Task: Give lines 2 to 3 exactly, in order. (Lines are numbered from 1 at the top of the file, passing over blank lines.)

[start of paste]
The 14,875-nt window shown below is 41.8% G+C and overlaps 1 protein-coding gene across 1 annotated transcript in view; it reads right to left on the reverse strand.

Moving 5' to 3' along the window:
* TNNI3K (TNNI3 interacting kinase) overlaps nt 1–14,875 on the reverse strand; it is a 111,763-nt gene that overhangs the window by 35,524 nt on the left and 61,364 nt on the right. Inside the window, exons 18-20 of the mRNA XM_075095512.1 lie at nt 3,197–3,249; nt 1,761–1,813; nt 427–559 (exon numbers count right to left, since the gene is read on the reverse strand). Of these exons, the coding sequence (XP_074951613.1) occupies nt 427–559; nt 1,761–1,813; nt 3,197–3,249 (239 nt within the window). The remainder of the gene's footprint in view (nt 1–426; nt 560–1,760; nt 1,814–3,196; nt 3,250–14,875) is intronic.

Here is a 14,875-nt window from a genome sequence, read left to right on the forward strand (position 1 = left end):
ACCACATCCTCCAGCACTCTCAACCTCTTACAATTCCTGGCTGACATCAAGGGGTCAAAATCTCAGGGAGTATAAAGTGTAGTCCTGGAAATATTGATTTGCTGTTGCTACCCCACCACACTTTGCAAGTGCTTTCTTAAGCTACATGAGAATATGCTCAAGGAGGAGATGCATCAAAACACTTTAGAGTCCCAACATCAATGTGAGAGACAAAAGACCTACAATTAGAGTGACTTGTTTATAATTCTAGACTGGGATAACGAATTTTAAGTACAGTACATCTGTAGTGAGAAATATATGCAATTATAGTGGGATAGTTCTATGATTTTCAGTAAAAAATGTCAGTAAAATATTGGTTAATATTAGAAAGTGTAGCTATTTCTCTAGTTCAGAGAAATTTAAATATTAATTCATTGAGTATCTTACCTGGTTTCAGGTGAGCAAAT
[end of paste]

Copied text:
Moving 5' to 3' along the window:
* TNNI3K (TNNI3 interacting kinase) overlaps nt 1–14,875 on the reverse strand; it is a 111,763-nt gene that overhangs the window by 35,524 nt on the left and 61,364 nt on the right. Inside the window, exons 18-20 of the mRNA XM_075095512.1 lie at nt 3,197–3,249; nt 1,761–1,813; nt 427–559 (exon numbers count right to left, since the gene is read on the reverse strand). Of these exons, the coding sequence (XP_074951613.1) occupies nt 427–559; nt 1,761–1,813; nt 3,197–3,249 (239 nt within the window). The remainder of the gene's footprint in view (nt 1–426; nt 560–1,760; nt 1,814–3,196; nt 3,250–14,875) is intronic.